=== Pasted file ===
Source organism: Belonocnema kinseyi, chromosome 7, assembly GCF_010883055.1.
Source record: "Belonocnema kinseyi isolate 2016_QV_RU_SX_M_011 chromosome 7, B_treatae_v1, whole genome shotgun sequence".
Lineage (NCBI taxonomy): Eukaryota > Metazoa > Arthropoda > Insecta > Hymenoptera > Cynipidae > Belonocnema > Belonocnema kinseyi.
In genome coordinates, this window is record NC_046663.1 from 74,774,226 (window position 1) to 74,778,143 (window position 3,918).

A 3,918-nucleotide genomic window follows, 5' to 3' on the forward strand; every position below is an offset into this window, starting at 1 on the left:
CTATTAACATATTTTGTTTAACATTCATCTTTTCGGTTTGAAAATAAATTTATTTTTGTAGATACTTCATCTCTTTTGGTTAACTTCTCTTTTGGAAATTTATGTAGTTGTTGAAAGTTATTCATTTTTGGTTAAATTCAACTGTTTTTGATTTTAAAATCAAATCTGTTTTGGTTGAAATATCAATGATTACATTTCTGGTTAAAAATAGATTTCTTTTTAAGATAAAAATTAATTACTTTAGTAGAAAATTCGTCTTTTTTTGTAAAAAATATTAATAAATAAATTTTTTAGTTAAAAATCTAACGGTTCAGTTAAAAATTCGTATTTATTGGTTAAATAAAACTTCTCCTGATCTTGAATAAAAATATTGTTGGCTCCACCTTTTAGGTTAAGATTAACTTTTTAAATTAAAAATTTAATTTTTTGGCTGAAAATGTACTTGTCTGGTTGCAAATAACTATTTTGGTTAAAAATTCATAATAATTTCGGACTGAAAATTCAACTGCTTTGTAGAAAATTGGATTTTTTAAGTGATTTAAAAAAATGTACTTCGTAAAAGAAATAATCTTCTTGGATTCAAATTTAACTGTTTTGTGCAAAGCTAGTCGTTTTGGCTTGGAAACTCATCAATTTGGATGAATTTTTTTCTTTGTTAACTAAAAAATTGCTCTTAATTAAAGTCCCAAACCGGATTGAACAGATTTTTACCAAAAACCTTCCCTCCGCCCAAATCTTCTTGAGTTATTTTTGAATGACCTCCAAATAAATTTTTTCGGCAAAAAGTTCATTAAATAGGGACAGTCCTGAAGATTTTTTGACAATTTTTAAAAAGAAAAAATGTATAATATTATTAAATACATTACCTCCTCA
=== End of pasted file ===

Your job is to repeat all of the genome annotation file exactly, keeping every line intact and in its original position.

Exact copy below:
Source organism: Belonocnema kinseyi, chromosome 7, assembly GCF_010883055.1.
Source record: "Belonocnema kinseyi isolate 2016_QV_RU_SX_M_011 chromosome 7, B_treatae_v1, whole genome shotgun sequence".
Lineage (NCBI taxonomy): Eukaryota > Metazoa > Arthropoda > Insecta > Hymenoptera > Cynipidae > Belonocnema > Belonocnema kinseyi.
In genome coordinates, this window is record NC_046663.1 from 74,774,226 (window position 1) to 74,778,143 (window position 3,918).

A 3,918-nucleotide genomic window follows, 5' to 3' on the forward strand; every position below is an offset into this window, starting at 1 on the left:
CTATTAACATATTTTGTTTAACATTCATCTTTTCGGTTTGAAAATAAATTTATTTTTGTAGATACTTCATCTCTTTTGGTTAACTTCTCTTTTGGAAATTTATGTAGTTGTTGAAAGTTATTCATTTTTGGTTAAATTCAACTGTTTTTGATTTTAAAATCAAATCTGTTTTGGTTGAAATATCAATGATTACATTTCTGGTTAAAAATAGATTTCTTTTTAAGATAAAAATTAATTACTTTAGTAGAAAATTCGTCTTTTTTTGTAAAAAATATTAATAAATAAATTTTTTAGTTAAAAATCTAACGGTTCAGTTAAAAATTCGTATTTATTGGTTAAATAAAACTTCTCCTGATCTTGAATAAAAATATTGTTGGCTCCACCTTTTAGGTTAAGATTAACTTTTTAAATTAAAAATTTAATTTTTTGGCTGAAAATGTACTTGTCTGGTTGCAAATAACTATTTTGGTTAAAAATTCATAATAATTTCGGACTGAAAATTCAACTGCTTTGTAGAAAATTGGATTTTTTAAGTGATTTAAAAAAATGTACTTCGTAAAAGAAATAATCTTCTTGGATTCAAATTTAACTGTTTTGTGCAAAGCTAGTCGTTTTGGCTTGGAAACTCATCAATTTGGATGAATTTTTTTCTTTGTTAACTAAAAAATTGCTCTTAATTAAAGTCCCAAACCGGATTGAACAGATTTTTACCAAAAACCTTCCCTCCGCCCAAATCTTCTTGAGTTATTTTTGAATGACCTCCAAATAAATTTTTTCGGCAAAAAGTTCATTAAATAGGGACAGTCCTGAAGATTTTTTGACAATTTTTAAAAAGAAAAAATGTATAATATTATTAAATACATTACCTCCTCA